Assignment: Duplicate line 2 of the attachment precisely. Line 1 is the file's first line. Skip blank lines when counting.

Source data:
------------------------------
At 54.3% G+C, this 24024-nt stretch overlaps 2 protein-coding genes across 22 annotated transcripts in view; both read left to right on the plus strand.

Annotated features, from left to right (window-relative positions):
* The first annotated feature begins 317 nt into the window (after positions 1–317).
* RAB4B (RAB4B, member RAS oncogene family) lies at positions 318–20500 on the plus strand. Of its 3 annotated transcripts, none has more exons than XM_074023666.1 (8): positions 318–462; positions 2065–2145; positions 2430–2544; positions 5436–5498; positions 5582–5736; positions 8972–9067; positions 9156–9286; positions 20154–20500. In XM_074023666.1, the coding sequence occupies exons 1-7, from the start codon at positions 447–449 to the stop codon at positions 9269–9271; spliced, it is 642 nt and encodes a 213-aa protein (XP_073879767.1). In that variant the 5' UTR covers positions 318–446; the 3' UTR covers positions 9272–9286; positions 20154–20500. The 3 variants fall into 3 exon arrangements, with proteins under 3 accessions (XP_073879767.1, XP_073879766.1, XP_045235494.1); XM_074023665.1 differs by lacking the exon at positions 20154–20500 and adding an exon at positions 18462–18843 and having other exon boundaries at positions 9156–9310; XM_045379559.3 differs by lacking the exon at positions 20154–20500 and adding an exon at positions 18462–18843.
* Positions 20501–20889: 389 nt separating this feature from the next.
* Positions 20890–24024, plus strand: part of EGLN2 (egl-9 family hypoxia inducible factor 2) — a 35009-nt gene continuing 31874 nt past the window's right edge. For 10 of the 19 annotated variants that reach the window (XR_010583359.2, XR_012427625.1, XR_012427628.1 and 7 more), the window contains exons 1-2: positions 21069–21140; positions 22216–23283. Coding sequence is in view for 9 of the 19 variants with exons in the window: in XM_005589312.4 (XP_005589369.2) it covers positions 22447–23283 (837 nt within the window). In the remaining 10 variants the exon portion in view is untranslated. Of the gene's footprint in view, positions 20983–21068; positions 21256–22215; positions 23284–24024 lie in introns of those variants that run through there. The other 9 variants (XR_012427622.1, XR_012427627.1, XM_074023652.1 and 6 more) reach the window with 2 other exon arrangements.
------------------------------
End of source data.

Annotated features, from left to right (window-relative positions):